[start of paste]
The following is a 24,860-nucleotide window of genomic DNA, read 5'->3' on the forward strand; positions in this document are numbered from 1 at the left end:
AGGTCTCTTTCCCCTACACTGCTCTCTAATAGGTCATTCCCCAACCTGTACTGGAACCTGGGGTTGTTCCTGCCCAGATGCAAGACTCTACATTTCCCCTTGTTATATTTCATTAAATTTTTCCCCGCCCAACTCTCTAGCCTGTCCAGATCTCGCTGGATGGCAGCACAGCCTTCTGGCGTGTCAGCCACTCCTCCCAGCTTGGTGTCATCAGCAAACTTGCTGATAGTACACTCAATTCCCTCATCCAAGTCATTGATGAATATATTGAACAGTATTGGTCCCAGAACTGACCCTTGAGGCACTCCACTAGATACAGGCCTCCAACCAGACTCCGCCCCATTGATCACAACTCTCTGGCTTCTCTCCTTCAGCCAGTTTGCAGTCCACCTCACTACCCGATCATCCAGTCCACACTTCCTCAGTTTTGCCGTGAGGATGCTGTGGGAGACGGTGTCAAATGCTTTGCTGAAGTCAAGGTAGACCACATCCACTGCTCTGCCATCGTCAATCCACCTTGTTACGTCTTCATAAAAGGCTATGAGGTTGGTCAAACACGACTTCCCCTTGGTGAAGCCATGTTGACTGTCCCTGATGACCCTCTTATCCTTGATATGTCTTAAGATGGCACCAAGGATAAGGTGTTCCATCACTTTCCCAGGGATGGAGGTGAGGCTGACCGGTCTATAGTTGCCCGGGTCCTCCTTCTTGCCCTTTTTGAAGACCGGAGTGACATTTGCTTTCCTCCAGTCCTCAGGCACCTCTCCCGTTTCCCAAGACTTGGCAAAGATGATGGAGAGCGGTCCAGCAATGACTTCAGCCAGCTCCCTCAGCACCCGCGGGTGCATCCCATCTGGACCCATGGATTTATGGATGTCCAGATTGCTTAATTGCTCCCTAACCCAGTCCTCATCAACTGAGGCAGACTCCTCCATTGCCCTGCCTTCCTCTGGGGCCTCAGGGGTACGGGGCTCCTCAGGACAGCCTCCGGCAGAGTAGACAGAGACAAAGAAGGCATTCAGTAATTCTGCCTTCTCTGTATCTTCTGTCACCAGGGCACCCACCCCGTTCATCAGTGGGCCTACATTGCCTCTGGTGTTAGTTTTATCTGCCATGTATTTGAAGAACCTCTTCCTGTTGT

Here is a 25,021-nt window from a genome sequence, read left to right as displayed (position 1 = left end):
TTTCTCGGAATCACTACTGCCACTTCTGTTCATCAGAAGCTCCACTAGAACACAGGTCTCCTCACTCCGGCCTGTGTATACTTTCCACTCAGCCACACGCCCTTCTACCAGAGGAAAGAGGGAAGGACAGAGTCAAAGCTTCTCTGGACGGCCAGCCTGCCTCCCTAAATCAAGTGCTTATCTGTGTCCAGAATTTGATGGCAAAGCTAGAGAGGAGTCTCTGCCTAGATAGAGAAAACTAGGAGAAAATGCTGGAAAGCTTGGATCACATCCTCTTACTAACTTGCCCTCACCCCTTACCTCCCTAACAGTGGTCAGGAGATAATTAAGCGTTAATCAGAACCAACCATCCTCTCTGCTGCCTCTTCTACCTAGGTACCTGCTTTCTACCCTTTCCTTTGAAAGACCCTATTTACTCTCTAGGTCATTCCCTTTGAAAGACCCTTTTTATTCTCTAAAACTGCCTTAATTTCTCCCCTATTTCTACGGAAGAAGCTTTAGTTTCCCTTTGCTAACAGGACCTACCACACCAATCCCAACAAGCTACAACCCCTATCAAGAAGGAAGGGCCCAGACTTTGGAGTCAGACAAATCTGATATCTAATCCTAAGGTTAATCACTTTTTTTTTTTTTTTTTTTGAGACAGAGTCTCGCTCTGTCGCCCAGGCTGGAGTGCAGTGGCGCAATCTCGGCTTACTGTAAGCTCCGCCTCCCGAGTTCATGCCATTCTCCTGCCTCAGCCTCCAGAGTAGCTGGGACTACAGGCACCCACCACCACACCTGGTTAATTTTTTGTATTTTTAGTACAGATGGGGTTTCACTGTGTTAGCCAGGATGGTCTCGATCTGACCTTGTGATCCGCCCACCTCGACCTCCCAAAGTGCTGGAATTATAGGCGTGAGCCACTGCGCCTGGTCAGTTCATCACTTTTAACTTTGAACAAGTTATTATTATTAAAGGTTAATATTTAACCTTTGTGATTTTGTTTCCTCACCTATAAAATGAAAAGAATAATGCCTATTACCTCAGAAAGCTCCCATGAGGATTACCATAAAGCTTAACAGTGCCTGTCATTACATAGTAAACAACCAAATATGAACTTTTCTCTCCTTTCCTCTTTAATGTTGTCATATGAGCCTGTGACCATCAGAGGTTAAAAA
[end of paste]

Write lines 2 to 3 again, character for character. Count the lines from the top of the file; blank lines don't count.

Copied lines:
AGGTCTCTTTCCCCTACACTGCTCTCTAATAGGTCATTCCCCAACCTGTACTGGAACCTGGGGTTGTTCCTGCCCAGATGCAAGACTCTACATTTCCCCTTGTTATATTTCATTAAATTTTTCCCCGCCCAACTCTCTAGCCTGTCCAGATCTCGCTGGATGGCAGCACAGCCTTCTGGCGTGTCAGCCACTCCTCCCAGCTTGGTGTCATCAGCAAACTTGCTGATAGTACACTCAATTCCCTCATCCAAGTCATTGATGAATATATTGAACAGTATTGGTCCCAGAACTGACCCTTGAGGCACTCCACTAGATACAGGCCTCCAACCAGACTCCGCCCCATTGATCACAACTCTCTGGCTTCTCTCCTTCAGCCAGTTTGCAGTCCACCTCACTACCCGATCATCCAGTCCACACTTCCTCAGTTTTGCCGTGAGGATGCTGTGGGAGACGGTGTCAAATGCTTTGCTGAAGTCAAGGTAGACCACATCCACTGCTCTGCCATCGTCAATCCACCTTGTTACGTCTTCATAAAAGGCTATGAGGTTGGTCAAACACGACTTCCCCTTGGTGAAGCCATGTTGACTGTCCCTGATGACCCTCTTATCCTTGATATGTCTTAAGATGGCACCAAGGATAAGGTGTTCCATCACTTTCCCAGGGATGGAGGTGAGGCTGACCGGTCTATAGTTGCCCGGGTCCTCCTTCTTGCCCTTTTTGAAGACCGGAGTGACATTTGCTTTCCTCCAGTCCTCAGGCACCTCTCCCGTTTCCCAAGACTTGGCAAAGATGATGGAGAGCGGTCCAGCAATGACTTCAGCCAGCTCCCTCAGCACCCGCGGGTGCATCCCATCTGGACCCATGGATTTATGGATGTCCAGATTGCTTAATTGCTCCCTAACCCAGTCCTCATCAACTGAGGCAGACTCCTCCATTGCCCTGCCTTCCTCTGGGGCCTCAGGGGTACGGGGCTCCTCAGGACAGCCTCCGGCAGAGTAGACAGAGACAAAGAAGGCATTCAGTAATTCTGCCTTCTCTGTATCTTCTGTCACCAGGGCACCCACCCCGTTCATCAGTGGGCCTACATTGCCTCTGGTGTTAGTTTTATCTGCCATGTATTTGAAGAACCTCTTCCTGTTGT

Here is a 25,021-nt window from a genome sequence, read left to right as displayed (position 1 = left end):